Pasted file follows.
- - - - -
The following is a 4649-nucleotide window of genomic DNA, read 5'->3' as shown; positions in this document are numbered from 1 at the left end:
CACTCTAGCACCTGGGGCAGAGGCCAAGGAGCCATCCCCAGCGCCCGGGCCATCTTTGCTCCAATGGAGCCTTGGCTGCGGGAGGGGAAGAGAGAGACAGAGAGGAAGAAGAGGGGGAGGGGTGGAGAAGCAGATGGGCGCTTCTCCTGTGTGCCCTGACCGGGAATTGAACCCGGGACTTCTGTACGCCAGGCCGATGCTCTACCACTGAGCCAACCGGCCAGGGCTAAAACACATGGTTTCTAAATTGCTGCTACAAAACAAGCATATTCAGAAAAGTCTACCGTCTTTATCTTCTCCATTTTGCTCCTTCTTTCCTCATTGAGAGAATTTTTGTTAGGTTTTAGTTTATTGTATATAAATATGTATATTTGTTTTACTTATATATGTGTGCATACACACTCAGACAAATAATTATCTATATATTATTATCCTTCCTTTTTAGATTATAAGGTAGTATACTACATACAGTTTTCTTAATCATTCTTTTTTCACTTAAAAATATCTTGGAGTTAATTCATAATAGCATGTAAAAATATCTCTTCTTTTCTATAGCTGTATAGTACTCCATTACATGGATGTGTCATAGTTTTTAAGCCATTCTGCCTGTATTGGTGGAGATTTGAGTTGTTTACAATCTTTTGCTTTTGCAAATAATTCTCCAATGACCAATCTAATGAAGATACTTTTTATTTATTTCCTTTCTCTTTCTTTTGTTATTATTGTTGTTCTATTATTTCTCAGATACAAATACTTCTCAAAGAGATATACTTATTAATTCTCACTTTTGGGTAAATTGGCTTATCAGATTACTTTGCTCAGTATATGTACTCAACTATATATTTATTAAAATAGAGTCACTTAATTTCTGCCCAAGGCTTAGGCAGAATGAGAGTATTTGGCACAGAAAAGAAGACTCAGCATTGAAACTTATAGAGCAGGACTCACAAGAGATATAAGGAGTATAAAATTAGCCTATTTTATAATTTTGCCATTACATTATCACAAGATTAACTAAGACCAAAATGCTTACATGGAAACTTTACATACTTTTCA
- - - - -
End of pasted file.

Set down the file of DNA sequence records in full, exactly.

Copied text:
The following is a 4649-nucleotide window of genomic DNA, read 5'->3' as shown; positions in this document are numbered from 1 at the left end:
CACTCTAGCACCTGGGGCAGAGGCCAAGGAGCCATCCCCAGCGCCCGGGCCATCTTTGCTCCAATGGAGCCTTGGCTGCGGGAGGGGAAGAGAGAGACAGAGAGGAAGAAGAGGGGGAGGGGTGGAGAAGCAGATGGGCGCTTCTCCTGTGTGCCCTGACCGGGAATTGAACCCGGGACTTCTGTACGCCAGGCCGATGCTCTACCACTGAGCCAACCGGCCAGGGCTAAAACACATGGTTTCTAAATTGCTGCTACAAAACAAGCATATTCAGAAAAGTCTACCGTCTTTATCTTCTCCATTTTGCTCCTTCTTTCCTCATTGAGAGAATTTTTGTTAGGTTTTAGTTTATTGTATATAAATATGTATATTTGTTTTACTTATATATGTGTGCATACACACTCAGACAAATAATTATCTATATATTATTATCCTTCCTTTTTAGATTATAAGGTAGTATACTACATACAGTTTTCTTAATCATTCTTTTTTCACTTAAAAATATCTTGGAGTTAATTCATAATAGCATGTAAAAATATCTCTTCTTTTCTATAGCTGTATAGTACTCCATTACATGGATGTGTCATAGTTTTTAAGCCATTCTGCCTGTATTGGTGGAGATTTGAGTTGTTTACAATCTTTTGCTTTTGCAAATAATTCTCCAATGACCAATCTAATGAAGATACTTTTTATTTATTTCCTTTCTCTTTCTTTTGTTATTATTGTTGTTCTATTATTTCTCAGATACAAATACTTCTCAAAGAGATATACTTATTAATTCTCACTTTTGGGTAAATTGGCTTATCAGATTACTTTGCTCAGTATATGTACTCAACTATATATTTATTAAAATAGAGTCACTTAATTTCTGCCCAAGGCTTAGGCAGAATGAGAGTATTTGGCACAGAAAAGAAGACTCAGCATTGAAACTTATAGAGCAGGACTCACAAGAGATATAAGGAGTATAAAATTAGCCTATTTTATAATTTTGCCATTACATTATCACAAGATTAACTAAGACCAAAATGCTTACATGGAAACTTTACATACTTTTCA